GLAAD Finds TV Representation Better, But Still Not Great
October 28, 2015 6:32 AM   Subscribe

Media watchdog and advocacy group GLAAD (the acronym doesn't stand for anything anymore) has released the 2015-2016 edition of its Where We Are On TV Report, breaking down the overall diversity of main and recurring characters on broadcast, cable, and (for the first time) streaming scripted television shows.

The good news: representation of LGB characters is around 4 percent, which is fairly reflective of the U.S. population (but whiter than the population); trans representation is rising (thanks largely to the inclusion of streaming shows), albeit still mostly using "harmful and outdated tropes"; and African-American representation is the highest it's been in the 11 years GLAAD has been tracking racial diversity.

The bad news: only 43 percent of regular characters in prime-time broadcast shows are women, Latino/a representation is still about half that of the U.S. population, and regular characters living with a disability has dropped to just under 1 percent.

GLAAD's President and CEO, Sarah Kate Ellis, said in the introduction:
As each of us lives at the intersection of many identities, it’s important that television characters reflect the full diversity of the LGBT community. It is not enough to just include LGBT characters; writers must craft those characters with thought and care. They must reject harmful, outdated stereotypes and avoid token characters that are burdened with representing an entire community through the view of one person. ... We’ve witnessed tremendous progress in television since GLAAD began tracking the presence of LGBT characters 20 years ago, but there is still a great deal of work to be done and many new and exciting stories to be told.
posted by Etrigan (4 comments total) 5 users marked this as a favorite
The full report has more nuanced analysis, and is only 32 pages long (though some pages are just collages of characters, so you could read the full thing pretty quickly). I was glad to see the report addresses how the individuals are represented, including the significant number of gay characters who are victims on crime shows.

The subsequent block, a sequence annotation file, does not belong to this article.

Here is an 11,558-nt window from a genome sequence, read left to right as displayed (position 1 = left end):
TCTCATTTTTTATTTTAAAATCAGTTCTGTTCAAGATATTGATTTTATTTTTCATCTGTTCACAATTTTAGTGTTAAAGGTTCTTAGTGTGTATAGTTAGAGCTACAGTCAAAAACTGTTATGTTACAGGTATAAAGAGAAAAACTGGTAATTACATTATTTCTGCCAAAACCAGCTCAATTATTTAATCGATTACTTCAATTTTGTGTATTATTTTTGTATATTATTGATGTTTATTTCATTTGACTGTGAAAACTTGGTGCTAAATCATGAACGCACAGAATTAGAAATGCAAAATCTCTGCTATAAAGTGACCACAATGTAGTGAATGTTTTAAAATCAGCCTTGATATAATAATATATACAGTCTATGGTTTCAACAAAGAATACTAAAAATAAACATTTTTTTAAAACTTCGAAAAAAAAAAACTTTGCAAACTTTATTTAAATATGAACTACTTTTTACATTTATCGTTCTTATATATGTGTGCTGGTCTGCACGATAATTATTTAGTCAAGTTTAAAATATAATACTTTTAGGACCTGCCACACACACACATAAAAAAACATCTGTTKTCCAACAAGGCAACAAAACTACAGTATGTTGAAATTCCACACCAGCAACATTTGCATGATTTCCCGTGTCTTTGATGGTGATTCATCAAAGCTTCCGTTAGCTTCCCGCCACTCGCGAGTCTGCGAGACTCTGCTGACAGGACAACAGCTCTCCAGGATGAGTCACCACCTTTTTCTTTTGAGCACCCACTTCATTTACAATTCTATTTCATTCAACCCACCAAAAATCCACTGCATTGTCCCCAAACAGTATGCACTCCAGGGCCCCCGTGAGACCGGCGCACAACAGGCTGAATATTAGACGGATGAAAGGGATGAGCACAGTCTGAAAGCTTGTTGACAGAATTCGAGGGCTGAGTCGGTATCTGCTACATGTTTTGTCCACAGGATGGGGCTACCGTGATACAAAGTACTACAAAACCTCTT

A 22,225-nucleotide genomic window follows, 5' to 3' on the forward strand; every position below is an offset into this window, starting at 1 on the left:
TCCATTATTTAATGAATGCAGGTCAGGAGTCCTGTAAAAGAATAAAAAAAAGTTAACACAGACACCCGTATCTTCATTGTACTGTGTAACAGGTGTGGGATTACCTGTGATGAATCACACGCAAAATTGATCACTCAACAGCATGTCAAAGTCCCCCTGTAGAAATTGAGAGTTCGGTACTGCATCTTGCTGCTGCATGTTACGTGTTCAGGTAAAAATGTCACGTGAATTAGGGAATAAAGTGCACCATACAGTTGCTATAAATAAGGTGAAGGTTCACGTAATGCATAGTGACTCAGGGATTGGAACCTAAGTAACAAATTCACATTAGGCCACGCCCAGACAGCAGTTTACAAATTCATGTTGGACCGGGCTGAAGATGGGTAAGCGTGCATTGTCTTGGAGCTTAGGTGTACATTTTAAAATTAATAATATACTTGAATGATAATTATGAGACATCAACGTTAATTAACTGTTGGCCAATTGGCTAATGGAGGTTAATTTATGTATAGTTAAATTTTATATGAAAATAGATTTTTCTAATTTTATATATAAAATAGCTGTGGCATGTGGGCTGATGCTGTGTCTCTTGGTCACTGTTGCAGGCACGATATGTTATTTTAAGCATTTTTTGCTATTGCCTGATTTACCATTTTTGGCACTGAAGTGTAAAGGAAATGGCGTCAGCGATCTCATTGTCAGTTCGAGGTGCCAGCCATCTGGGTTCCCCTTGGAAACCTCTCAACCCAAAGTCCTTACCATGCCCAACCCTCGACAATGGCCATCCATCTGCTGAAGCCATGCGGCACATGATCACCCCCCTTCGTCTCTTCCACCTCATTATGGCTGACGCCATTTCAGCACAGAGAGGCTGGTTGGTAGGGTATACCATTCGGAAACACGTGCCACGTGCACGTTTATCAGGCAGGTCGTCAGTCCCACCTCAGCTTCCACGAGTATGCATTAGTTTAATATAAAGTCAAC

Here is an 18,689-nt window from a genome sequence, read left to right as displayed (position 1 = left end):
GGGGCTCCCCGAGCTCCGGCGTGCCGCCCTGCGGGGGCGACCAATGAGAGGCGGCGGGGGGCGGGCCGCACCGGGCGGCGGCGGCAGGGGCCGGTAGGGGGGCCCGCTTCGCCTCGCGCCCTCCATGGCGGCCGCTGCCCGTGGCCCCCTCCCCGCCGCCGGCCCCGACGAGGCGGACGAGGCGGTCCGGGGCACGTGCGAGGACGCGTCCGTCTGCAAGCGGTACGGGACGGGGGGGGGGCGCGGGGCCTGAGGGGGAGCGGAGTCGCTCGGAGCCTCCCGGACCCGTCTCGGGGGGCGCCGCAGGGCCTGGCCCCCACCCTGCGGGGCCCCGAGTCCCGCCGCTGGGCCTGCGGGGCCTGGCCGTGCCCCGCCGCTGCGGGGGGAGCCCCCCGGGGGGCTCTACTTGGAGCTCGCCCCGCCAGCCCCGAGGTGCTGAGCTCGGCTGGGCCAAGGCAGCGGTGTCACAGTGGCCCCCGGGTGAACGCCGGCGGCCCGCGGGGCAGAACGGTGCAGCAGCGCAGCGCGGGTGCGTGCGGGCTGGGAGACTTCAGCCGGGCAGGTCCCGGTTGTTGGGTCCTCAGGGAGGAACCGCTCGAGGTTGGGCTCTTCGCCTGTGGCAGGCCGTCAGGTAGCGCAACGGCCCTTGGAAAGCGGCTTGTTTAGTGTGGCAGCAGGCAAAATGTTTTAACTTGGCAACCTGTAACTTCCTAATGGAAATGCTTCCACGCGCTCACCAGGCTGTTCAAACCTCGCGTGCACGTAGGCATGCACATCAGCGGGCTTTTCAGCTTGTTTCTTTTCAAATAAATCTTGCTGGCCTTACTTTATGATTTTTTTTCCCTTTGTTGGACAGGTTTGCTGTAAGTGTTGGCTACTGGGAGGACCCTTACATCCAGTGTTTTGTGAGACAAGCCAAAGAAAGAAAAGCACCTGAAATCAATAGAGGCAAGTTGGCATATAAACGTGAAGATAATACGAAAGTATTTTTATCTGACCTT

I only skimmed the report, and didn't see why they limited the review to scripted programs. I wonder how these numbers would differ with inclusion of reality TV programming. Also, I'd be interested to see a report that focused more on the attitudes towards "minority" characters of all sorts. For instance, The Mindy Project (now a streaming program) has a new, recurring lesbian character who recently came out on the program, and the related drama was light and fleeting. Most characters pretty much said "yeah, we knew, and we're glad you were honest with us."

I'm still reveling in the lightness of the treatment of that moment, because it really does feel like significant progress has been made (with more to go) when a coming out moment is not the center of an episode, placed in the middle of the season as a high point for the relationship drama.
posted by filthy light thief at 7:09 AM on October 28, 2015 [2 favorites]

I do like how homosexuals are now being included that just happen to be homosexual. Their sexual preference has nothing to do with the story, isn't commented on and isn't done just so the network can slap themselves on the back to brag about being tolerant.

More and more you see characters being added and treated like any other.

The police captain in The Flash and one of the newest Inhumans on Agents of SHIELD are two that come to mind.
posted by 2manyusernames at 9:57 AM on October 28, 2015 [2 favorites]

I've been wondering if GLAAD might have a thing or two to say about the recent murder of gay character Will Horton on Days of our Lives earlier this month... wasn't a fan of the show to begin with, but it's on every day in my household, and to see a major LGBT character brutally, graphically strangled and begging for his life (and televised during daytime on National Coming Out day/anniversary of Matthew Shepard's death, no less) has occupied my thoughts and made me feel extremely uneasy ever since. They soaked up the accolades from GLAAD et al and EMMY awards back during Will's coming-out storyline, and to see his character written out in such a callous way (I'm betting due to lower ratings that they'll blame on the inclusion of gay characters and storylines in the first place) just makes me ill.

I'm a bit surprised to not see this having been addressed here or anywhere else aside from the odd blog post.
posted by wats at 1:26 PM on October 28, 2015

I do like how homosexuals are now being included that just happen to be homosexual.

Uh, two things.

1) We really don't like being referred to as 'homosexuals,' especially since
2) much of the increase is trans people, who may or may not also have a minority sexual orientation, and thus are excluded by reducing the acknowledged people to only homosexuals, as are those who are bisexual etc.
posted by feckless fecal fear mongering at 10:40 PM on October 28, 2015 [2 favorites]

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